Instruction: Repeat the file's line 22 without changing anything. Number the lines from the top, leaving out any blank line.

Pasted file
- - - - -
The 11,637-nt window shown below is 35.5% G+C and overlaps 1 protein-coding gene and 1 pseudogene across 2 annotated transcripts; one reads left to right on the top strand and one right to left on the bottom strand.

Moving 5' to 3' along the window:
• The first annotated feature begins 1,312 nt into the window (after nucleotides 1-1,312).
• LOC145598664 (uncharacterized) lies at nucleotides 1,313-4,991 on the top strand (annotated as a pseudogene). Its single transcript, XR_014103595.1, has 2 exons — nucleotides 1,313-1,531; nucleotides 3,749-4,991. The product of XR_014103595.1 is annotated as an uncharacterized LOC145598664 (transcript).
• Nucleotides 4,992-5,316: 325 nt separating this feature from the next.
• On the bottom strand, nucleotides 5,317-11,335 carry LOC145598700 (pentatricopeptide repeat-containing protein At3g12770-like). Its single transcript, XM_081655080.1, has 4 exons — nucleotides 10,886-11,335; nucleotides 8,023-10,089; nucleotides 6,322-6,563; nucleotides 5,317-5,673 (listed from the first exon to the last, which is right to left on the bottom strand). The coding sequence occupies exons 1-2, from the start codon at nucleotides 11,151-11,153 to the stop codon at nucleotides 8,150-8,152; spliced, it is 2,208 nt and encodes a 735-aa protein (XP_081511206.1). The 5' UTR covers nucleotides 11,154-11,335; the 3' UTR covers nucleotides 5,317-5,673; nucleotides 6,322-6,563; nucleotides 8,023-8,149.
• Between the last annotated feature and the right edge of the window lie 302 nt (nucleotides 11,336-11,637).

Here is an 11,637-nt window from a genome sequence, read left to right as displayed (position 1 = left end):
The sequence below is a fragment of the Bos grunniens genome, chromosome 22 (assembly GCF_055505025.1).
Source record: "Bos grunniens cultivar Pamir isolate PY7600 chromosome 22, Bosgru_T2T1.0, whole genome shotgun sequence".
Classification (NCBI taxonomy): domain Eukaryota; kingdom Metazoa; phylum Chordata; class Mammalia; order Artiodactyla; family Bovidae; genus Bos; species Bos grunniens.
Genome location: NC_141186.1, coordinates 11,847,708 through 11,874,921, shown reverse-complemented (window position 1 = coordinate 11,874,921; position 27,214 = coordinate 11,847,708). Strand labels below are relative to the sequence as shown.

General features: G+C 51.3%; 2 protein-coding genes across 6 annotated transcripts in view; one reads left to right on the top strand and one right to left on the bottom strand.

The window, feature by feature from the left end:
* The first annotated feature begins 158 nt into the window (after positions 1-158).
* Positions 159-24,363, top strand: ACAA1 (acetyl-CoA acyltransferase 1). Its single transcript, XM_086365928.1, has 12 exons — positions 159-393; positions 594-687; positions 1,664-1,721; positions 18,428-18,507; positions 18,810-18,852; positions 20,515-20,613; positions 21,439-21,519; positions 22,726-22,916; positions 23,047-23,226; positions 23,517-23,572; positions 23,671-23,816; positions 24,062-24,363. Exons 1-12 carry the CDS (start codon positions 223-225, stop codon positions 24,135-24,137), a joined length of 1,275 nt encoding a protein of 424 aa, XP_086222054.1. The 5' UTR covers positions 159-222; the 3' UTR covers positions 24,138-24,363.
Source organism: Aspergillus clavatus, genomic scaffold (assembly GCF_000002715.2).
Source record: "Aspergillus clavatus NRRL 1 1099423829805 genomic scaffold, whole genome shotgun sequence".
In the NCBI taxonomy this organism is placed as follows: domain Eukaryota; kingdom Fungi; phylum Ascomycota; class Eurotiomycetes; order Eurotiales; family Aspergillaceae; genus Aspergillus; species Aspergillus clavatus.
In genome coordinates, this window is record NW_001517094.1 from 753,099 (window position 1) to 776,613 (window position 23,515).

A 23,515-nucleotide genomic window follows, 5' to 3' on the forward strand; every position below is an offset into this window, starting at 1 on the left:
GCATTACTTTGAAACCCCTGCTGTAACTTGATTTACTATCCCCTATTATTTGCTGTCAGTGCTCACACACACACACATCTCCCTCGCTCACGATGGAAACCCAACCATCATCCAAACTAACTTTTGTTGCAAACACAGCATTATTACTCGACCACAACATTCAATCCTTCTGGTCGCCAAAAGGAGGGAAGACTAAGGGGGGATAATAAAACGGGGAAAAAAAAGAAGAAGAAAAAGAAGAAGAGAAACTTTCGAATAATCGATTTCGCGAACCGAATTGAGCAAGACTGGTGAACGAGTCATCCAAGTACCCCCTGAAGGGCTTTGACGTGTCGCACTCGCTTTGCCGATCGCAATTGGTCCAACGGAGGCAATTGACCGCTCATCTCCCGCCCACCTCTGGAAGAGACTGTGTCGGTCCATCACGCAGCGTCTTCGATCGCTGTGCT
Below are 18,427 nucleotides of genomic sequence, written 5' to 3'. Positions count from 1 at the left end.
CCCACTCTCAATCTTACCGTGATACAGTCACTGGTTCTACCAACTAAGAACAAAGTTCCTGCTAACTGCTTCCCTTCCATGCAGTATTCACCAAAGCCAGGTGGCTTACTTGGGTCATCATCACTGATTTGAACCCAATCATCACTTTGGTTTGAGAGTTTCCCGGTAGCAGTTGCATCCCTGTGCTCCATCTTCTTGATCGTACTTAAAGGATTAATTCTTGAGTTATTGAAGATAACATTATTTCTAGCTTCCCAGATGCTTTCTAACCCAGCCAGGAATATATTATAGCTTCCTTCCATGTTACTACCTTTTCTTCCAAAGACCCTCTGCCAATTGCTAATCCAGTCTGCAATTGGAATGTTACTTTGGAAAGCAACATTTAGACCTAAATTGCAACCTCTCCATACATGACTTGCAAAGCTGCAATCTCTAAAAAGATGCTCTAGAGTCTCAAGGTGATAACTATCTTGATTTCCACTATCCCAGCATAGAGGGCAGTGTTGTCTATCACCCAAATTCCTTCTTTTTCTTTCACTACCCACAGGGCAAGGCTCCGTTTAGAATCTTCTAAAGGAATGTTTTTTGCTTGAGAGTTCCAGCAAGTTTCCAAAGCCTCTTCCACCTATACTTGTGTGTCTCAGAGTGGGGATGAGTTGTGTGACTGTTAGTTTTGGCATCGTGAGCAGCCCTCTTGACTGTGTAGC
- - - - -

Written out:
GCATTACTTTGAAACCCCTGCTGTAACTTGATTTACTATCCCCTATTATTTGCTGTCAGTGCTCACACACACACACATCTCCCTCGCTCACGATGGAAACCCAACCATCATCCAAACTAACTTTTGTTGCAAACACAGCATTATTACTCGACCACAACATTCAATCCTTCTGGTCGCCAAAAGGAGGGAAGACTAAGGGGGGATAATAAAACGGGGAAAAAAAAGAAGAAGAAAAAGAAGAAGAGAAACTTTCGAATAATCGATTTCGCGAACCGAATTGAGCAAGACTGGTGAACGAGTCATCCAAGTACCCCCTGAAGGGCTTTGACGTGTCGCACTCGCTTTGCCGATCGCAATTGGTCCAACGGAGGCAATTGACCGCTCATCTCCCGCCCACCTCTGGAAGAGACTGTGTCGGTCCATCACGCAGCGTCTTCGATCGCTGTGCT